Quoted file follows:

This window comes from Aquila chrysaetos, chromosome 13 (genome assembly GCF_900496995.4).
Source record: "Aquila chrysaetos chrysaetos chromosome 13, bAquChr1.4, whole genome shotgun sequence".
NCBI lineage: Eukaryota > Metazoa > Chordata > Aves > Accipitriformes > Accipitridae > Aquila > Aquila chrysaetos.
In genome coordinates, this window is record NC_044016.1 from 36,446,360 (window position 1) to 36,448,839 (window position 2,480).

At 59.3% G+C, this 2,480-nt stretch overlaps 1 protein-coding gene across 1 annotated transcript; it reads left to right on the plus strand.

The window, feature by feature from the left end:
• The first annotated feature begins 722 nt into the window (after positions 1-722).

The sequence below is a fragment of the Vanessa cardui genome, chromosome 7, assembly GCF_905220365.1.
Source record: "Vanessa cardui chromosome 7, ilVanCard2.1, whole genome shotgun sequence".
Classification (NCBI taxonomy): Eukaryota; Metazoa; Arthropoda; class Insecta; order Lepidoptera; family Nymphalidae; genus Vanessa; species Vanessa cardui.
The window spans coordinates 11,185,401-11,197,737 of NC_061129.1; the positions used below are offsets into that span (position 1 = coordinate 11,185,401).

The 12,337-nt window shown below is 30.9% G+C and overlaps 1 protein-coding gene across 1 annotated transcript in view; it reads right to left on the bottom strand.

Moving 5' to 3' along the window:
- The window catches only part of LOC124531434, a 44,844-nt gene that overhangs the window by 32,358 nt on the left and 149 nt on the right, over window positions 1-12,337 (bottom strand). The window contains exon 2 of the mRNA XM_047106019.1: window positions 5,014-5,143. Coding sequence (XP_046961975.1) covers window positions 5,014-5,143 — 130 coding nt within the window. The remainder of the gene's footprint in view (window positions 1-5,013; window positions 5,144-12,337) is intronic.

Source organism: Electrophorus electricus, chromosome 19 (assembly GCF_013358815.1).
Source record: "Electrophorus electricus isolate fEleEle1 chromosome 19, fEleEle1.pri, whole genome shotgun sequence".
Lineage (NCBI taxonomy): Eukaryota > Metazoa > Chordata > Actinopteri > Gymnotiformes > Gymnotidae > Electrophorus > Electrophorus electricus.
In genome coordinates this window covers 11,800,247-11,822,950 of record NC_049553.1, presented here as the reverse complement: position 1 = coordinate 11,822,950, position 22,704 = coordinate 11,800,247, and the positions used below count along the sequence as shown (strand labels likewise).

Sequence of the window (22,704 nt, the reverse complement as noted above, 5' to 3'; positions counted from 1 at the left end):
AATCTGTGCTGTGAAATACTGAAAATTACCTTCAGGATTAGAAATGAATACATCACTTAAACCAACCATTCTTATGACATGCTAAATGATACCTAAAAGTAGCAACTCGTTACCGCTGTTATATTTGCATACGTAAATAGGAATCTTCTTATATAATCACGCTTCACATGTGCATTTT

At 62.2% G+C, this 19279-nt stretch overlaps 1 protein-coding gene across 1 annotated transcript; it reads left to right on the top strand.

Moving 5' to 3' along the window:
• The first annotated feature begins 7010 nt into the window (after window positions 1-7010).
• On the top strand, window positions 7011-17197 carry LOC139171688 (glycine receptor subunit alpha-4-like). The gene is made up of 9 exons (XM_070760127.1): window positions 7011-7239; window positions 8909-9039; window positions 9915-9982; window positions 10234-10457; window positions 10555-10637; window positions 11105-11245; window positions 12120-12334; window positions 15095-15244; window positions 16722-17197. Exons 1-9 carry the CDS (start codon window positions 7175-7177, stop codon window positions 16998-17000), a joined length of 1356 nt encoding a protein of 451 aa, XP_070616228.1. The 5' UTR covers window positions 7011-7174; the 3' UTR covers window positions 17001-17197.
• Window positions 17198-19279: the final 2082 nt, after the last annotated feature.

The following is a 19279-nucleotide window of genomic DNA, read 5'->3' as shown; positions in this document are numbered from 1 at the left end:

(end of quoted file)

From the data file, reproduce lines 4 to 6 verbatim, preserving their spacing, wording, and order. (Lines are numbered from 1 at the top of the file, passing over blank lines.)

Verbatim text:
In genome coordinates, this window is record NC_044016.1 from 36,446,360 (window position 1) to 36,448,839 (window position 2,480).

At 59.3% G+C, this 2,480-nt stretch overlaps 1 protein-coding gene across 1 annotated transcript; it reads left to right on the plus strand.

The window, feature by feature from the left end: